During my last semester at SEBTS, I took a Christian Ethics class. It seems customary, when studying Christian ethics, to assume that the Mosaic law is tripartite, which means that the Old Testament law is assumed to be divided into three parts: moral, ceremonial, and civil/judicial. Following that assumption, the New Testament believer is to assume that the moral law is still valid in the believer's life, while the last two parts have passed away with the coming of Christ.
The problem is that while ethicists often hold to this view, it seems that New Testament and Old Testament scholars do not agree with them. For example, R. T. France, in his commentary on Matthew, states:
Hays states that the tripartite division of the law "suffers from three major weaknesses: It is arbitrary and without any textual support, it ignores the narrative context, and it fails to reflect the significant implications of the change from Old Covenant to New Covenant. This approach, therefore, is inadequate as a hermeneutic method for interpreting and applying the Law." Barrick bluntly states that "no one can justly separate the moral, civil, and ceremonial parts of the Law from each other: it is a unit." These are only a few of the objectors and of the objections to the tripartite division of the law.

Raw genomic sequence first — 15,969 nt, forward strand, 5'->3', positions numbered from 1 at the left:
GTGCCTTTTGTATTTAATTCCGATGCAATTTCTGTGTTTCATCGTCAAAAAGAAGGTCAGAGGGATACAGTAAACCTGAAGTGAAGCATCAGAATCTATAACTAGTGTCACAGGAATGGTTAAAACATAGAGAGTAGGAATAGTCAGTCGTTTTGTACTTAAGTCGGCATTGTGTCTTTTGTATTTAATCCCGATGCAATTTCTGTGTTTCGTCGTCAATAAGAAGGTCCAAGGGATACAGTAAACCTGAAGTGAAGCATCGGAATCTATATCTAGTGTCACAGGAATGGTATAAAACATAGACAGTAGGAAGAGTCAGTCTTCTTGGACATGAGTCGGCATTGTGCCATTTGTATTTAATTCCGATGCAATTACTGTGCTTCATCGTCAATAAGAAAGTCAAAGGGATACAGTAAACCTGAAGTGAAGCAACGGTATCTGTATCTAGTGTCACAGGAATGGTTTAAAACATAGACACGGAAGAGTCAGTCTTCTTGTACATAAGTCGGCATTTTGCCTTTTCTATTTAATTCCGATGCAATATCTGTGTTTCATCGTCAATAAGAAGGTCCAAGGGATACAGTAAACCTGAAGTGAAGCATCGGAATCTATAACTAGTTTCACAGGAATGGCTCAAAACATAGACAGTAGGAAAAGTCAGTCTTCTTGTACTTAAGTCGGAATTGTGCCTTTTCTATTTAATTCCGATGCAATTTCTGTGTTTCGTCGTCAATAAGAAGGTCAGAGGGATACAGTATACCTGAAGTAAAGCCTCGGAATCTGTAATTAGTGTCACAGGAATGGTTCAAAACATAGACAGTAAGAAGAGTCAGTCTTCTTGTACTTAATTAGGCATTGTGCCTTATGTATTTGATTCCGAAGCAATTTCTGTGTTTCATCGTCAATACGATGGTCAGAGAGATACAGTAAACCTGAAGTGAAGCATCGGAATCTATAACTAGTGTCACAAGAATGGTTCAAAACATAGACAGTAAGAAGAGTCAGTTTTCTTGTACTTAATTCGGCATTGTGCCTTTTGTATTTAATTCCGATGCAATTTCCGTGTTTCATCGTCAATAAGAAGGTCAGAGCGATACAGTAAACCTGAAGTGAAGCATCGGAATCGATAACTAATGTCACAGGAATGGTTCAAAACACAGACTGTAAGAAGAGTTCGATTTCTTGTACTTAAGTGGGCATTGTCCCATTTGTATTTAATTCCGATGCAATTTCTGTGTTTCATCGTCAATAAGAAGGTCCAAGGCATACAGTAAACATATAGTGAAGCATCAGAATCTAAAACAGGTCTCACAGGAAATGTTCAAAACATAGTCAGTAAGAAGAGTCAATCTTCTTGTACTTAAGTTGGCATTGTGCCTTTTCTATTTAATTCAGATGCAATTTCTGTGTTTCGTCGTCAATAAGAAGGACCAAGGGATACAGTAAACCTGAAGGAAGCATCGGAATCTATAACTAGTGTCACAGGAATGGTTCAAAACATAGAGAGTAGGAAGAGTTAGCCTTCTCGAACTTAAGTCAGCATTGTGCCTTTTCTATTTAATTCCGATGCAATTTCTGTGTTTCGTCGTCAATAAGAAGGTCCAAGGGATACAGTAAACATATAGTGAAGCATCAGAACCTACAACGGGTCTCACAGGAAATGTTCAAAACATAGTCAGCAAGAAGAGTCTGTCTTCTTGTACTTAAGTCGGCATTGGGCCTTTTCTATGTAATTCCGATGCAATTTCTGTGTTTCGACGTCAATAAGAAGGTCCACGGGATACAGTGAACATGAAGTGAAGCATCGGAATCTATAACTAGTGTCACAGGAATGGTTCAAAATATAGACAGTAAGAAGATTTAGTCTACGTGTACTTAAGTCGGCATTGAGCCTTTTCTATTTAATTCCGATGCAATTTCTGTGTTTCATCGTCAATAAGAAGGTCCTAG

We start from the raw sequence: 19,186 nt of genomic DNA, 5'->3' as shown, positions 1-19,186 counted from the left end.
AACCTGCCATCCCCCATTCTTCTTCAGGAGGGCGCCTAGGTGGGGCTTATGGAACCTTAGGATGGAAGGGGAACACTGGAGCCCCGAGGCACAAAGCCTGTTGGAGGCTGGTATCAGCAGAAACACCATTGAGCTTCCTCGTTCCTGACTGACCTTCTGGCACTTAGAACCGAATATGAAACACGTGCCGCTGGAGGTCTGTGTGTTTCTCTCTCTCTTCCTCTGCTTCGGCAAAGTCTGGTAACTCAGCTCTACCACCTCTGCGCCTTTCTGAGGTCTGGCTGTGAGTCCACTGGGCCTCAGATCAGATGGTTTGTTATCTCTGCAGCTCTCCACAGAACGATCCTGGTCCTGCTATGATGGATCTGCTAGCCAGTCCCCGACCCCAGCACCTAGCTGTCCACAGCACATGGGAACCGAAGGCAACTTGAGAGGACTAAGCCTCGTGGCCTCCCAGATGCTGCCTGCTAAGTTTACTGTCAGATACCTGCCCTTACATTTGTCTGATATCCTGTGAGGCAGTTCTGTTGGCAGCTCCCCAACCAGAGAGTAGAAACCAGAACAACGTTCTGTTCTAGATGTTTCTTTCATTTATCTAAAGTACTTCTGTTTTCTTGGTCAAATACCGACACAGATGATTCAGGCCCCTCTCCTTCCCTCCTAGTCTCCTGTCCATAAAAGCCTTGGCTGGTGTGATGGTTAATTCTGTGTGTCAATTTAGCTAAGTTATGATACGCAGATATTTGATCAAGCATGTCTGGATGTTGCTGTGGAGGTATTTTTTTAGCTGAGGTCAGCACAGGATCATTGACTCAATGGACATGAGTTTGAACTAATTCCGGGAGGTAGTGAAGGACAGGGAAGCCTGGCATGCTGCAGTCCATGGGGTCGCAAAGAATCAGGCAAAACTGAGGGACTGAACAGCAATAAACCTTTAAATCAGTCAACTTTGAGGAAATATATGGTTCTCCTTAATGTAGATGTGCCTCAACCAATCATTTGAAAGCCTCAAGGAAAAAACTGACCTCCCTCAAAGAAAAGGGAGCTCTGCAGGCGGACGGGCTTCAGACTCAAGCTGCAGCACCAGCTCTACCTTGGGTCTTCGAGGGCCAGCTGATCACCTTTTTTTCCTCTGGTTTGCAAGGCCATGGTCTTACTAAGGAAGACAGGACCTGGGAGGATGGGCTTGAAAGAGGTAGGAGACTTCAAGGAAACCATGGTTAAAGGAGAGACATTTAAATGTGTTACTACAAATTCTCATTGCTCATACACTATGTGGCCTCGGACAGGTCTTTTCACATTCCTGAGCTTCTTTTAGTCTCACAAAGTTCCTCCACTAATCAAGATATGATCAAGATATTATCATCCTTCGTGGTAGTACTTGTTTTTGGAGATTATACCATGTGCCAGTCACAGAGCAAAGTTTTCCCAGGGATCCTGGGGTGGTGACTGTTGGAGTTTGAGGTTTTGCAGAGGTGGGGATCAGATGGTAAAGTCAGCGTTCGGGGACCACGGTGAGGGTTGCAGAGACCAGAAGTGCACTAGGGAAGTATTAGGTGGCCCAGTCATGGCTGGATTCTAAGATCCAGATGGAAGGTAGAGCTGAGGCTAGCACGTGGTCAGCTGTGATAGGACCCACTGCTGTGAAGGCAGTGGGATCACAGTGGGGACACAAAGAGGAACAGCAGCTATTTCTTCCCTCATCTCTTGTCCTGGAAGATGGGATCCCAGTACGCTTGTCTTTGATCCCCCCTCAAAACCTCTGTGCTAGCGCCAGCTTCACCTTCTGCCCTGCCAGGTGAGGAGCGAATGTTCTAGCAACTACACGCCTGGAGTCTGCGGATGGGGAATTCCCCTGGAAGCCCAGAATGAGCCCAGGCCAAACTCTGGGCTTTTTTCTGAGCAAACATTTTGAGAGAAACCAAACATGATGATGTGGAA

In the next sets of posts, I will try to look at the validity of such a division of the law through a historical and theological approach. In the meantime, what are your thoughts? Is a tripartite division of the law valid?
In this series:
Is the Mosaic law tripartite? (Introduction)
Is the Mosaic law tripartite? (Historical Overview)
Is the Mosaic law tripartite? (Analyzing Aquinas' arguments)
Is the Mosaic law tripartite? (Analyzing Calvins' arguments)
Is the Mosaic law tripartite? (Wrapping up with two more historical views)
Is the Mosaic law tripartite? (Entertain generic arguments for flaws in the tripartite assumption)
Is the Mosaic law tripartite? (Some final thoughts)